#TimHunt said, "I've got a speck in my eye," so they poked him in it with a beam.— Thomas Basbøll (@ThomasBasboell) July 9, 2015
There are lots more where that came from, some probably less well-considered than others. (One I even decided to delete. Very rare for me.) Indeed, I was grateful to get a little push back from a blogger that goes by the name Wonklife Balance (which is a great name for a policy analyst interested in gender issues, by the way). Reading this post about the affair, I tweeted that I found it strange to see [what I take to be] the intended meaning of Sir Tim's remarks, which had been distorted throughout the incident, described as his saving grace. Not "his" saving grace, Wonklife Balance promptly corrected me, but "a saving grace of the incident", which I took to be inconsequential until I realized that Wonklife was keen not to give Sir Tim any credit whatsoever. I think that is really harsh, but there seems to be a mass of underlying anger out there, which underwrites such harshness. So instead of relying on Twitter, I penned a more detailed response, which I posted as a comment to Wonklife's blog.
Like I said on Twitter, I think you’re not giving Tim Hunt credit for actually stating the “open secret”. He was trying to do exactly the thing you are glad happened.
That is, it’s uncharitable of you to describe his intended meaning as “a saving grace of the incident”, when at this point it’s pretty clear that that meaning was distorted by his clumsy attempt at being humorous and the media’s complete lack of curiosity about what he might actually have meant. For example, you summarize his remarks as seriously arguing for sex-segregated labs, though this was obviously a “modest proposal” on his part.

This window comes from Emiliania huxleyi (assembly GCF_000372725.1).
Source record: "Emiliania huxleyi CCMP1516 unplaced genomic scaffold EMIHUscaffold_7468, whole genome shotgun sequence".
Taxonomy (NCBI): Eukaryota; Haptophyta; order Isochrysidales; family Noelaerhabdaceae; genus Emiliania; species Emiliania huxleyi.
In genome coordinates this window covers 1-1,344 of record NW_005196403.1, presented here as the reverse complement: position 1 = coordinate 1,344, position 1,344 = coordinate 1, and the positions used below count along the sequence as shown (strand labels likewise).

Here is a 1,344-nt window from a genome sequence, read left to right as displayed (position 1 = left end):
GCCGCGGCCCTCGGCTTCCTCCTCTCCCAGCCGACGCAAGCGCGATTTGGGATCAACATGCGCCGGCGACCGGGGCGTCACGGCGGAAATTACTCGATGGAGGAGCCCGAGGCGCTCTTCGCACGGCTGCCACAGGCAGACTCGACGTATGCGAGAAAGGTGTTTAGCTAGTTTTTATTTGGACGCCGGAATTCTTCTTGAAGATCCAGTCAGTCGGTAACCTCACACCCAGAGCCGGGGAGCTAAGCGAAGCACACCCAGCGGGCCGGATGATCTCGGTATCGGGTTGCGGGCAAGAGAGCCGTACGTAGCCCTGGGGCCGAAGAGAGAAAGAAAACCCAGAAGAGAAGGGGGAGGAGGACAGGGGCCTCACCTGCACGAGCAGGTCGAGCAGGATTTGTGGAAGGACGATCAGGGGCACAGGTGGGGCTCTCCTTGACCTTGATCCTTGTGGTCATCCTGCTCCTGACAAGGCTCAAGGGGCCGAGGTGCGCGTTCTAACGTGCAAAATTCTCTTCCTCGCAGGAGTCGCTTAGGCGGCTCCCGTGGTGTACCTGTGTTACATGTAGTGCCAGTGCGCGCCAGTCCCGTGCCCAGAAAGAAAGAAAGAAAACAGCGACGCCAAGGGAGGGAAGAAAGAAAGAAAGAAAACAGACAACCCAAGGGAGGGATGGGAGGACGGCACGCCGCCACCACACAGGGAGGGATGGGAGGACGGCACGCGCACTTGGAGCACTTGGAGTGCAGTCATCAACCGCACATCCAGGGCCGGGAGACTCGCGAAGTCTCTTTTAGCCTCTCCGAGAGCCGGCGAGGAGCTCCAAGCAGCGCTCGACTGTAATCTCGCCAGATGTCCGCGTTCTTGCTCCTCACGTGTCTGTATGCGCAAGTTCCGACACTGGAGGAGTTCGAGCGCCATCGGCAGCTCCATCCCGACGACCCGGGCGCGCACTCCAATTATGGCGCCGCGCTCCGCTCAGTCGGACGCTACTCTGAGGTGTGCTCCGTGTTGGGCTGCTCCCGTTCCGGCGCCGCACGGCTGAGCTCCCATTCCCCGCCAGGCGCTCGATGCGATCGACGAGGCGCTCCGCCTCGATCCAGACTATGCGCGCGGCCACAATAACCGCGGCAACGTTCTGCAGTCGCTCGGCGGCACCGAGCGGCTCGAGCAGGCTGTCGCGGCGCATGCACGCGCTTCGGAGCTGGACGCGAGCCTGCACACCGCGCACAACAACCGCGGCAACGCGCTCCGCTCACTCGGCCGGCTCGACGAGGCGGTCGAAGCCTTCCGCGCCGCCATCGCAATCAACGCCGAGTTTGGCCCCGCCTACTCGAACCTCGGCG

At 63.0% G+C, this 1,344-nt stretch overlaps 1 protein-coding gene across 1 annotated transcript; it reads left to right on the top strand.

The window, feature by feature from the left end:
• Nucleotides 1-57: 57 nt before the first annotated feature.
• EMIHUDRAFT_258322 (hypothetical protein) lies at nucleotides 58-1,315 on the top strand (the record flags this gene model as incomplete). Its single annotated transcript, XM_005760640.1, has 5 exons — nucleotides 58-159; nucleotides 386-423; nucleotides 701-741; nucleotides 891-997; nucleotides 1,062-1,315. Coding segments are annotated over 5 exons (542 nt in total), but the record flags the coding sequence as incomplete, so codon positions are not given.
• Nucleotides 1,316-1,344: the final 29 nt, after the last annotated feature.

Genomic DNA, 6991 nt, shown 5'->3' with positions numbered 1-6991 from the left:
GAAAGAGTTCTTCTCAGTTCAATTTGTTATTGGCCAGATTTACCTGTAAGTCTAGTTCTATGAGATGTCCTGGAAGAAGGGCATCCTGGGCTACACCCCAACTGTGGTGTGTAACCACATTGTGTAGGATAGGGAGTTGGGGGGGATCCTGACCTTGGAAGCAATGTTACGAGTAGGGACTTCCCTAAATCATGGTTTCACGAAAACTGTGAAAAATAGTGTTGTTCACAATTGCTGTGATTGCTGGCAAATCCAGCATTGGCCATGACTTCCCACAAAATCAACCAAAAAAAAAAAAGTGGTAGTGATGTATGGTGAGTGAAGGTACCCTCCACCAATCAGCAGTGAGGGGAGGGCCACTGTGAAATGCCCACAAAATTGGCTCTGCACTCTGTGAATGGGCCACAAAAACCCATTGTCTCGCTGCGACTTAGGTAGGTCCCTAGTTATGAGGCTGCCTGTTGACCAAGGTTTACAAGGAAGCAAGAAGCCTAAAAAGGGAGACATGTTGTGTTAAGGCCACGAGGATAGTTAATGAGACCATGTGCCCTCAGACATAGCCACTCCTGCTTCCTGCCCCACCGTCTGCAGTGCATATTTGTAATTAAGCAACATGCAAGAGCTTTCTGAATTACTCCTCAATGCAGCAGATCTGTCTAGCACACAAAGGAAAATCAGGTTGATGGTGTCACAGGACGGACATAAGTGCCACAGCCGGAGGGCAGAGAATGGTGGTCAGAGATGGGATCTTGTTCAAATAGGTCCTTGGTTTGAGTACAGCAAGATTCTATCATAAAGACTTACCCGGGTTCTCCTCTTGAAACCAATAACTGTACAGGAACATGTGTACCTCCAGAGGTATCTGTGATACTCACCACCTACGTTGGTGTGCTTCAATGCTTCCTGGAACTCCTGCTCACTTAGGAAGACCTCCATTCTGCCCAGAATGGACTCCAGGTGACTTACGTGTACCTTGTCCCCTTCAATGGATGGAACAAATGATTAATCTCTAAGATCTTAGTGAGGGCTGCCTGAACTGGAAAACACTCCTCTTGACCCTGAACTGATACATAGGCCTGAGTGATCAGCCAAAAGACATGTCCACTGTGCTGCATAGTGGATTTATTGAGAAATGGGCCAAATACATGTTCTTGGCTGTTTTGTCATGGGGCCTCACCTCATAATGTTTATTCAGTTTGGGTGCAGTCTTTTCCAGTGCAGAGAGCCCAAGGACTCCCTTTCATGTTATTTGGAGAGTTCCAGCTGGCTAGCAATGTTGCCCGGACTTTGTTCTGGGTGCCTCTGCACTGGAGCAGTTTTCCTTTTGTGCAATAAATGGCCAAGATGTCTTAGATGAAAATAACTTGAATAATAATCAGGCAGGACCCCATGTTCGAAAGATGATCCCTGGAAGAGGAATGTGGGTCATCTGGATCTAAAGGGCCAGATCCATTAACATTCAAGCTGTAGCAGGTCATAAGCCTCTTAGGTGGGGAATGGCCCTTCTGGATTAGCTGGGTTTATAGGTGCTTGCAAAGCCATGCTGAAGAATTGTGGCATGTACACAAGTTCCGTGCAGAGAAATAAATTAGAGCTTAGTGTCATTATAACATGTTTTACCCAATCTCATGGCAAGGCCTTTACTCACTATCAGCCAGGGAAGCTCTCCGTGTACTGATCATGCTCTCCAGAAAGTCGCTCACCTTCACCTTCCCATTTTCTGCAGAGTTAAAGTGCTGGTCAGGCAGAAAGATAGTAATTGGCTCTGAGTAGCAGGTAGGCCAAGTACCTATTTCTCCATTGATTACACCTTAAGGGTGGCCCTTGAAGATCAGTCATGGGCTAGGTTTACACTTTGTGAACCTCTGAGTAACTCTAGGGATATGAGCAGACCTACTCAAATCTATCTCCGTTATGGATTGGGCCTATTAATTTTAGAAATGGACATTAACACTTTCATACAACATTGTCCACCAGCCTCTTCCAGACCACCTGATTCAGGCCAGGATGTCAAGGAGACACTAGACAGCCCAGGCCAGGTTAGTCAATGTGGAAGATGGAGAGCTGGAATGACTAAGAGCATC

You are construing the intended primary effect of (this small part of) his remarks, i.e., to be open about a particular difficulty that remains in the relations between men and women in the lab, as an unintended side-effect of what he said, mediated, I guess, by the noble work of the journalists who distorted his meaning (as “Victorian” and “misogynist”), and the administrators who turned it into an international incident by asking (his wife to ask) him to resign.
If you’re really interested in the difficulty of “combining work and family life”, I think you should approach Sir Tim’s remarks with greater interpretative charity, and in the spirit of reaching an understanding–in this case, across generations. After all, it seems plausible to think that when he was talking about “girls [in] the lab”, he was talking about how he in fact met his wife.
I’m all for engaging with his remarks, even to criticize him for what appears to be [a] somewhat sentimental attitude about women (not uncommon to men his age, and worthy of criticism when they express it). But to celebrate his ouster because his apology didn’t “cut it”, is simply not going to help us make progress on this issue.
It was also a tweet by Wonklife Balance that brought Janet Stemwedel's "counterfactual" analysis at Forbes to my attention. Obviously, it's true that Sir Tim could have done many things differently. But much of it would have been for his own good, not for the good of science, nor for the good of women in science. (Like Wonklife says, something very good came out of exactly what he did.) Strangely, however, with a few notable exceptions, Stemwedel traces all the agency (the what-someone-could-have-done-differently) in the situation back to Sir Tim.
It's tempting to point out that this gives the bulk of the agency in the situation to the man, but that would just be a playful jab from a mischievous fellow traveler to a rather earnest-sounding feminist. The real problem with this way of constructing the counterfactual is that, for the most part, as Stemwedel makes clear, what Sir Tim could have done differently at each stage is to have kept his mouth shut. Rather than asking his audience of women to consider a difficulty about (inexorably) mixed-gender labs that actually concerns him, he could have been less ambitious about his message, confining himself to saying something polite and possibly inspiring (because attempts by men to inspire women always go over pretty well, right?). He could have had "no comment" for the BBC. He could have declined to be interviewed sympathetically about his own distress by the Observer.